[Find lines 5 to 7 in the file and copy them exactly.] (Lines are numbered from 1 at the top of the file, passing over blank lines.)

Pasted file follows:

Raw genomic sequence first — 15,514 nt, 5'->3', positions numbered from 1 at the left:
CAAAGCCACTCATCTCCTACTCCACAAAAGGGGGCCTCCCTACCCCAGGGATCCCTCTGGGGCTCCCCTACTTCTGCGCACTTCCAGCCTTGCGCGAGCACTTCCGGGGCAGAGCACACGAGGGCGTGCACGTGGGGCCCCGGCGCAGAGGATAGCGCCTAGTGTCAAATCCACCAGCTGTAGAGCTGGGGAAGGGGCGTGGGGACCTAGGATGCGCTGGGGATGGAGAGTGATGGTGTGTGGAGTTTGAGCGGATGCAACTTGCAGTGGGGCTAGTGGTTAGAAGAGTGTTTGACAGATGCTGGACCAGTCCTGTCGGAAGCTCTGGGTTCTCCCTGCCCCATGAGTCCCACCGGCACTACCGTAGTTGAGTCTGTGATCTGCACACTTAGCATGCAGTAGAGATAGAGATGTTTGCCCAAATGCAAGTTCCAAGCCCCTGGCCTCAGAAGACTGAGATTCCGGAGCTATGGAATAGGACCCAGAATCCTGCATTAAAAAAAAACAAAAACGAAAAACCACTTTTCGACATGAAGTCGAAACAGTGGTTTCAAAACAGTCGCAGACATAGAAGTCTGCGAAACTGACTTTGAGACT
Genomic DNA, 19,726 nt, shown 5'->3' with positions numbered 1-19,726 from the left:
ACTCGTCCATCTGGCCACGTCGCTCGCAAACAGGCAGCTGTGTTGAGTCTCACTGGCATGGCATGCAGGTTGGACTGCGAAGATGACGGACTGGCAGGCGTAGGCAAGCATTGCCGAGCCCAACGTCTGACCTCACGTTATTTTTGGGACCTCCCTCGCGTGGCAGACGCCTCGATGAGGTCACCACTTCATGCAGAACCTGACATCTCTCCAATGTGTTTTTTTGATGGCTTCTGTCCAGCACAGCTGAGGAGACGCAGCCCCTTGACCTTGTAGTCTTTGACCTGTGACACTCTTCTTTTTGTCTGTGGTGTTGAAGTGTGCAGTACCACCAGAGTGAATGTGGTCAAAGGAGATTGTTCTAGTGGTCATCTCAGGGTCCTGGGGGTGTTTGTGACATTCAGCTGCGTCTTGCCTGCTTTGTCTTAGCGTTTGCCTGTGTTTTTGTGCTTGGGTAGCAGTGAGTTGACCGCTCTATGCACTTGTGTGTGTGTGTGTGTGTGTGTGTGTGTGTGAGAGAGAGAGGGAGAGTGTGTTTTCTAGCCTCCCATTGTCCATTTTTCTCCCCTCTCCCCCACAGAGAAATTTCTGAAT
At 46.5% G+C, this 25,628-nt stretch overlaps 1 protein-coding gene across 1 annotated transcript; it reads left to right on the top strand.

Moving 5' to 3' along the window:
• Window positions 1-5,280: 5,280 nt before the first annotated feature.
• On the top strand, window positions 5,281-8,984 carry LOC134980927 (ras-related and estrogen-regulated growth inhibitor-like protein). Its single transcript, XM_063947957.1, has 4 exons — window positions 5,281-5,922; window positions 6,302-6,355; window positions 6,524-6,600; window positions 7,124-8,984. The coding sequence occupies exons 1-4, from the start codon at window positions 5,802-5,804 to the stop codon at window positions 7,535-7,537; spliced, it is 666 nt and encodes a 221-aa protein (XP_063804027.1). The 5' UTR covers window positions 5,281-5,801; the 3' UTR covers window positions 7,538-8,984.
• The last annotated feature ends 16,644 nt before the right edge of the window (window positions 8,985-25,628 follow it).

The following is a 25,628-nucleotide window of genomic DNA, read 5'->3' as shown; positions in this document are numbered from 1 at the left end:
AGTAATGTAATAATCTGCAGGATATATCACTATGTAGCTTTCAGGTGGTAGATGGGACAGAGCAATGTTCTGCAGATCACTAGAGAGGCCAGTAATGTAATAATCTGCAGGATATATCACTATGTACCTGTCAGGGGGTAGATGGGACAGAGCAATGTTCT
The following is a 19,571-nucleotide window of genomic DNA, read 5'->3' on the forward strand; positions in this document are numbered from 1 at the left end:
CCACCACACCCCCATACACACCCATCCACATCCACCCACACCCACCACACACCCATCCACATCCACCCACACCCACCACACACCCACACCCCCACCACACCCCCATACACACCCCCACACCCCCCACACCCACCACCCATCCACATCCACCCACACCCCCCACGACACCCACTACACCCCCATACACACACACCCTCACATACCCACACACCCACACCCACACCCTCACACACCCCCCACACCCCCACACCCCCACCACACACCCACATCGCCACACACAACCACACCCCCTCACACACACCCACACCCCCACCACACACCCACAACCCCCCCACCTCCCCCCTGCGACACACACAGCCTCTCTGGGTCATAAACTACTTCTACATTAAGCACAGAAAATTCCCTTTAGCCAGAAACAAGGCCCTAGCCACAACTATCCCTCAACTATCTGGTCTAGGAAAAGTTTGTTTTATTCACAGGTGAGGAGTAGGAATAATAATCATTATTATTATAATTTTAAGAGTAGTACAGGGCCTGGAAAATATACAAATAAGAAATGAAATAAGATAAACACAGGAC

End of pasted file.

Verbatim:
At 46.5% G+C, this 25,628-nt stretch overlaps 1 protein-coding gene across 1 annotated transcript; it reads left to right on the top strand.

Moving 5' to 3' along the window:
• Window positions 1-5,280: 5,280 nt before the first annotated feature.